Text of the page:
The IMF’s record $650bn reserves distribution came into effect earlier this week, with the fund’s managing director Kristalina Georgieva calling on wealthy nations to divert some of their allocation to poorer countries that need greater economic support amid the Covid-19 pandemic, particularly in Africa—which has only been allocated $33bn.
Some 70% of the special drawing rights programme, which is designed to help countries bolster their FX reserves and instil confidence in the global economy, has been allocated to the 20 largest of the fund’s 190 member states. Just $21bn, or 3%, of the reserves will go to low-income countries. In June, the Group of Seven advanced economies endorsed a plan to reallocate $100bn of the fund’s reserves to poorer countries.
Cedi weakest in year may fall further
The Cedi depreciated further this week, sliding to just under 6.04 to the dollar from 6.02 at last Friday’s close, its weakest level against the dollar in 12 months. A move by the Bank of Ghana to increase the amount of dollars on offer in its forward auction to $75m was not enough to arrest the Cedi’s decline, which has been under pressure as a result of increased demand for the greenback amid a broader uptick in business activity as the economy recovers from the Covid-19 pandemic. We expect that backdrop to sustain the pressure on the Cedi over the next seven days.
IMF cash to help steady Naira
The Naira depreciated slightly on the unofficial market this week, trading at 521 to the dollar compared to 520 at last week’s close after the country’s foreign exchange reserves dropped by $63m to $33.5bn, its lowest level in six weeks amid ongoing liquidity constraints. Meantime, Nigeria is expected to receive $3.35bn this week from the IMF’s special drawing rights allocation. That cash injection is expected to bolster the country’s reserve levels, which should help boost liquidity and prop up the Naira in the coming days.
Rand boosted as risk sentiment improves
The Rand strengthened against the dollar this week, trading at 14.96 compared to 15.28 at last week’s close. Those gains came as data showed South Africa’s economy was 11% bigger in 2020 than previously estimated, with improved global risk sentiment also supporting the currency’s appreciation.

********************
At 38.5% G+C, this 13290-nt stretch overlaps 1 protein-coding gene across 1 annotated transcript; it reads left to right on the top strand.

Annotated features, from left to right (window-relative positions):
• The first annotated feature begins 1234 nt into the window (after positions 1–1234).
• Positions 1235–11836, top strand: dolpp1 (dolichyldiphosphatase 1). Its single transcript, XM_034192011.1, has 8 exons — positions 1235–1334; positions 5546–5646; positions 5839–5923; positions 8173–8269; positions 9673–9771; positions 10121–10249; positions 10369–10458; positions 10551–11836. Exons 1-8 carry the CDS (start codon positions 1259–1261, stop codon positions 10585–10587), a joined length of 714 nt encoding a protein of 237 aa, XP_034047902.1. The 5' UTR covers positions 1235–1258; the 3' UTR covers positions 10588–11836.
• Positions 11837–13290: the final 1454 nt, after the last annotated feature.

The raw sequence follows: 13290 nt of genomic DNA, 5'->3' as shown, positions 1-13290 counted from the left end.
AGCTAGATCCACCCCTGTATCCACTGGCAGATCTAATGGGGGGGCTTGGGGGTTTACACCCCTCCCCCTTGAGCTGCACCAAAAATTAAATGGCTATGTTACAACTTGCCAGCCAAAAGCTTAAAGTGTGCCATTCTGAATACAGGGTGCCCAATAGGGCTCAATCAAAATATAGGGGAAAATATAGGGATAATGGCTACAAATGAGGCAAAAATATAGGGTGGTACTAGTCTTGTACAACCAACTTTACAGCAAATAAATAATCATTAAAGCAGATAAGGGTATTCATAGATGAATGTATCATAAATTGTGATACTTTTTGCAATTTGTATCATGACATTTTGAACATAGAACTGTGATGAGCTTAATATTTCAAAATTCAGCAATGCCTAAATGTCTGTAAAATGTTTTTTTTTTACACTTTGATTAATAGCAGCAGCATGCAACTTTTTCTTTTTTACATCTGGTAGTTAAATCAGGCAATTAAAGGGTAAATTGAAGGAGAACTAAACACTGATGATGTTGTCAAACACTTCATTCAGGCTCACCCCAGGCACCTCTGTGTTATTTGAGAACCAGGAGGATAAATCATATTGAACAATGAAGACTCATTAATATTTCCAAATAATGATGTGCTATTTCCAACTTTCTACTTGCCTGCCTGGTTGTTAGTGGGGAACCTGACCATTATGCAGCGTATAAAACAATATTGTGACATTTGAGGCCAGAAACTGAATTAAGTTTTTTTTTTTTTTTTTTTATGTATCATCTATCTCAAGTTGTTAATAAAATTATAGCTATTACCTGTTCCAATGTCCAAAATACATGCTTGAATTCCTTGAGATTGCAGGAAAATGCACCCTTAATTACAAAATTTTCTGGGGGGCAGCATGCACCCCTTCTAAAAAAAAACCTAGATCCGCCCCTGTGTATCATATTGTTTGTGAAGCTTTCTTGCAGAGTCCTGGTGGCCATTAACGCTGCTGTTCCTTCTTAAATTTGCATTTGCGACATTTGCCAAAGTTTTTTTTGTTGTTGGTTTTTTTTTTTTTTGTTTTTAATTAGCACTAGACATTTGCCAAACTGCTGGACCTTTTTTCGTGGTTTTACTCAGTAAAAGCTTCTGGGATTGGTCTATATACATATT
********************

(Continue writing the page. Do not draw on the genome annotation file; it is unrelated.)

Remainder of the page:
That backdrop helped offset poorer jobs numbers, with the country’s unemployment rate rising to 34.4% in the second quarter, up from 32.6% in the first quarter of the year and potentially threatening to derail the projected economic rebound. Improved risk appetite should, however, support the Rand at current levels over the coming week.
Non-oil export growth supports Egyptian Pound
The Pound was unchanged this week at 15.70 to the dollar, kept steady by inflows from agricultural exports and investments into the country. Egypt’s trade and industry minister Nevine Gamea this week said that non-oil exports increased to $17.7bn in the first seven months of the year, a 22% rise on the $14.6bn recorded last year. We expect the Pound to remain steady over the coming week with continued support from export and investment inflows.
IMF reserves allocation to bolster Shilling
The Shilling depreciated against the dollar, trading at 109.75 from 109.6 at last week’s close as month-end dollar demand from the manufacturing and energy sectors outweighed inflows from agricultural exports.
The IMF this week allocated $737.6m to Kenya from its special drawing rights programme to support the country’s efforts to battle the Covid-19 crisis, supplement its FX reserves and reduce its reliance on domestic and external borrowing. The country’s foreign exchange reserves are still adequate at $9.19bn, and the boost from the IMF’s cash injection should support the Shilling over the next seven days.
Uganda poised for month-end FX pressure
The Shilling weakened to 3532/3542 to the dollar from 3525/3535 at last week’s close as corporate activity picks up, creating demand for dollars from importers in the energy and manufacturing sectors. We expect the Shilling to remain under pressure in the week ahead as dollar demand increases as we approach the end of the month.
Tanzania’s export inflows firm up Shilling
The Shilling was stable in trading against the greenback this week at 2314/2324, supported by dollar inflows from commodities such as agricultural products and gold exports, which cushioned the appetite for dollars from manufacturers and small and medium-sized enterprises.
We expect inflows from agricultural exports, such as sesame, cotton and tobacco, to continue to meet dollar demand from importers, helping keep the Shilling steady over the next seven days.